If you suspect your computer is slow, here is how you can diagnose or prove the problem. To see how busy your computer is, do the following:
1. On any empty spot on the task-bar, other-mouse-click and choose "Task Manager". Alternately, ctrl-alt-del, choose "Task Manager". Click illustration for a larger view; click 'Back' to return.
2. Display all of the tasks running:
* In Task Manager, click the top [Processes] tab
* Near the bottom of the panel, click "Show all processes for all users"
(You must click this button to get a clear picture of the process list.)
3. Change the Sort Order, showing the biggest hogs first:
* On the top column-bar, click the word "CPU" twice to change the sort-order -- largest tasks are first.
On most computers, "System Idle Process" should be at the top of the list. (If you do not see System Idle Process, see step 2.)
The list will flux and change; this is normal. Every program listed here is "running" -- although some take such little CPU time they register "00" (zeroes).
Watch the list. As a program gets the CPU's attention, it jumps higher in the list and the CPU column will show a higher percentage. Some tasks will jockey for second and third place, changing positions often; this is normal. The task-monitor itself takes one or two percent so you should not leave this program running.
- At the bottom of the panel you will see "CPU Usage xx%". Assuming you are not downloading a file or watching youtube videos, CPU usage should be around 3% to 5%. If yours is hovering around 20 or 30%, then something is wrong. See the bottom of this article for related links.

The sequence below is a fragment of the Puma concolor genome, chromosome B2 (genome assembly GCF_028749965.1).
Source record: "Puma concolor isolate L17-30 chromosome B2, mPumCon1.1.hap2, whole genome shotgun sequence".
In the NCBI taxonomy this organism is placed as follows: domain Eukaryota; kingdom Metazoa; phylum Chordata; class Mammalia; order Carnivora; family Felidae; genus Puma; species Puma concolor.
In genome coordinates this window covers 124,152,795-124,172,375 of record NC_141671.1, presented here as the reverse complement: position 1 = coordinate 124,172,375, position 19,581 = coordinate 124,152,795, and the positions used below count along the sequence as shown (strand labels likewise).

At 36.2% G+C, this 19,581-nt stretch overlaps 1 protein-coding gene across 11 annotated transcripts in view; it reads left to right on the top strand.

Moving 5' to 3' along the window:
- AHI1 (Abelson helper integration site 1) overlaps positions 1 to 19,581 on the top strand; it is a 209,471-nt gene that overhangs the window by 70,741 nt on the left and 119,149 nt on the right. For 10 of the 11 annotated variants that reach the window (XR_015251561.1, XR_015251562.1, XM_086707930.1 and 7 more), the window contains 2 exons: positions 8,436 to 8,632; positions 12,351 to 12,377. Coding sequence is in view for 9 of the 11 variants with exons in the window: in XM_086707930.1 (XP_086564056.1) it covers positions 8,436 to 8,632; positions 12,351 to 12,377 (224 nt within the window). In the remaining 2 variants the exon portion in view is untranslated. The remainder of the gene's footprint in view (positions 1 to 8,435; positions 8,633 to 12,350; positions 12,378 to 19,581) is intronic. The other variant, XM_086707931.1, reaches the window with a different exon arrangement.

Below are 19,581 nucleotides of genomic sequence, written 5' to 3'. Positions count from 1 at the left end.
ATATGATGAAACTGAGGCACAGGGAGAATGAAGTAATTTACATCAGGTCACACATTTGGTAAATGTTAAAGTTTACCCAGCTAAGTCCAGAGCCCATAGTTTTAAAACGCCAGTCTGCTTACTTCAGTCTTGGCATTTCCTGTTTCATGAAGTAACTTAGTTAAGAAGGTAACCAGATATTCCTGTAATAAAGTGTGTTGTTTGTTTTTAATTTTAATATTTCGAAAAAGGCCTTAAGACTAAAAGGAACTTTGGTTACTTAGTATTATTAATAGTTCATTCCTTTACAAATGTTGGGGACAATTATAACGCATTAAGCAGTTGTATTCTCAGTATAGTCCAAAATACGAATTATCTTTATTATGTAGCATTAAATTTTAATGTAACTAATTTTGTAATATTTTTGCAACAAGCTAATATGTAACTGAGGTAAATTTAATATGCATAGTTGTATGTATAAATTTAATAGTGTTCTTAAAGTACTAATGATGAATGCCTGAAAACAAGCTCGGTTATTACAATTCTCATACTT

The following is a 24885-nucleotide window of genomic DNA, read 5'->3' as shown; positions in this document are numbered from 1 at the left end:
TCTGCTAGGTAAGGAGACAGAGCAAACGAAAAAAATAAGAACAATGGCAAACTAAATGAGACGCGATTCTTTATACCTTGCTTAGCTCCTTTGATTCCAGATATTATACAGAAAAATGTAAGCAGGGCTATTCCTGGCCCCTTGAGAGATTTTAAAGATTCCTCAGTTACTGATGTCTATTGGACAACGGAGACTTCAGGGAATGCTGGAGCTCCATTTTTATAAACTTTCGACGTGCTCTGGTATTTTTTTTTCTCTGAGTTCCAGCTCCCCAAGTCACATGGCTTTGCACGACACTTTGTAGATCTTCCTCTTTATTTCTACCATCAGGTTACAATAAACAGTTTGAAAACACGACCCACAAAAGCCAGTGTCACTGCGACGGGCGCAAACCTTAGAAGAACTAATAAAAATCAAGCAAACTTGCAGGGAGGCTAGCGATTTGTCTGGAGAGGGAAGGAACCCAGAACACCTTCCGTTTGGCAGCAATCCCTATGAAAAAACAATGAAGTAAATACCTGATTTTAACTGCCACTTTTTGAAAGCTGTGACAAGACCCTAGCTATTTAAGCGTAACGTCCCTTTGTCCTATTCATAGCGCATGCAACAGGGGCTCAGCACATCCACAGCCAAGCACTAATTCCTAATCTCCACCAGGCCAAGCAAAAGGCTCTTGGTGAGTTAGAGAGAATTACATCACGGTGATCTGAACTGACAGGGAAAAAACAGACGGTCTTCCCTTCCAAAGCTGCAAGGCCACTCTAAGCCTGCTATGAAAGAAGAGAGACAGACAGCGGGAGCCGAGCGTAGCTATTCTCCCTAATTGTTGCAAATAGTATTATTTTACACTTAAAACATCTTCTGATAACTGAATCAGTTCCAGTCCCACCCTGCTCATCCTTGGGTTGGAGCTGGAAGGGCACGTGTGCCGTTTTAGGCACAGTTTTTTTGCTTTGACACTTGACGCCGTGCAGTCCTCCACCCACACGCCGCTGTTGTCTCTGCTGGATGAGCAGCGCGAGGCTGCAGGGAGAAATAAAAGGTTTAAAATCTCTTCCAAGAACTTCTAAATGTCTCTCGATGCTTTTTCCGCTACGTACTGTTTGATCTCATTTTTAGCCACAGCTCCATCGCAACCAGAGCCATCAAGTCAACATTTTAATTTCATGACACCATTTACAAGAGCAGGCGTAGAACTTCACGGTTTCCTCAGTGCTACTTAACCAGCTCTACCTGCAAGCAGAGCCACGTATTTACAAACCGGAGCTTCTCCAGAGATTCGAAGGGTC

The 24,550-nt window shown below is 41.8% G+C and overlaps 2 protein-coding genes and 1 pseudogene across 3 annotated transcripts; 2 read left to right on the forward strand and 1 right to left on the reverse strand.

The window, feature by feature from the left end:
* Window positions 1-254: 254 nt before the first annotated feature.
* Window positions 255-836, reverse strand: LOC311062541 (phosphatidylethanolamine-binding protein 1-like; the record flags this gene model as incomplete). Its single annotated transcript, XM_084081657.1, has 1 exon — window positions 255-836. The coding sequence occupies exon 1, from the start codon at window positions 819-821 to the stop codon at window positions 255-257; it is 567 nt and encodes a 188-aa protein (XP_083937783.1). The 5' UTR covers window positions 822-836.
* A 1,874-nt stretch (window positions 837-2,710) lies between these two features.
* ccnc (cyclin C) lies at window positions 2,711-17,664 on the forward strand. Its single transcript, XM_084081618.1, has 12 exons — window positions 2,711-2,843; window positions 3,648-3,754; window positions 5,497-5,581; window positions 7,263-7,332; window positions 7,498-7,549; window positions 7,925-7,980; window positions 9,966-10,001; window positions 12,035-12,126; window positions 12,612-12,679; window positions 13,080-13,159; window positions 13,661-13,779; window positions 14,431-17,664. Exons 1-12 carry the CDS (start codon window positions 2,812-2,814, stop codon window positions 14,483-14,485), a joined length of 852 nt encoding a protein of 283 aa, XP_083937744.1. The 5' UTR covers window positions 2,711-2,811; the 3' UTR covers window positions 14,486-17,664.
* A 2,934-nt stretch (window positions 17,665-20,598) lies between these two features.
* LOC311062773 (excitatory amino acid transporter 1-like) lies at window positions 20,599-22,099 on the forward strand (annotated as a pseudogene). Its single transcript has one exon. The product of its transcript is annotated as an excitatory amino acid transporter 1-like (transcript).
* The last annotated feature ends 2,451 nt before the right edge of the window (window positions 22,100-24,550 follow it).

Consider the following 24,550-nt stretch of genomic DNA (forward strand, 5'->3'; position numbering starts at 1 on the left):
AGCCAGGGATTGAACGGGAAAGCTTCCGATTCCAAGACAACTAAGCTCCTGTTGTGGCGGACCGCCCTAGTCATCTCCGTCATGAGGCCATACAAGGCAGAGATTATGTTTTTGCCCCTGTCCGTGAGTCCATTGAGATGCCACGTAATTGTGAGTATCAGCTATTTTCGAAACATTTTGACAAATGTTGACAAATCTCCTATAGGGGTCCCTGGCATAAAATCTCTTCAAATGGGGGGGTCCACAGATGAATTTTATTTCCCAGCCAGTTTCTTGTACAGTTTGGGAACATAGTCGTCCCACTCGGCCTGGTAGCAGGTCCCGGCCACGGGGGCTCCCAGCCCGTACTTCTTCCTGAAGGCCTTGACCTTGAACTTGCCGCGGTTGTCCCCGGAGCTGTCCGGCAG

- For example, on my computer, even though I am running a photo-editor, word processor, browser, and a database, CPU utilization is still at 2 to 3%.
- "System Idle Process" is an indication on how bored your computer is. If this number hovers in the high 90's (99, 98%), then this means the computer is simply waiting for you to do something and this task will statistically always be at the top of the list. This is good.
- Other tasks in the list occupy varying amounts of CPU utilization and memory. In my recent cases, AVG Antivirus was hovering around 25% on an idled system (making the System Idle Process around 75%).
What does each program do?
On most machines I have worked with, they have so many programs loading at startup that the computer becomes bogged down, sluggish, and unusable. You will find toolbar programs, printer monitoring programs, automatic updates for Acrobat, background processes that remind you to pay your bills, and the list goes on. New computers have all kinds of trial software installed, and you might find expired virus scanners and the like -- all of this is commonly called "crap ware."
The exe names in the list can be obscure and you may need to search the web to find out what programs launched the task. In this article, Cleaning up Startup Programs, I detailed how to remove these programs.
Cleaning up Startup Programs
AVG CPU Utilization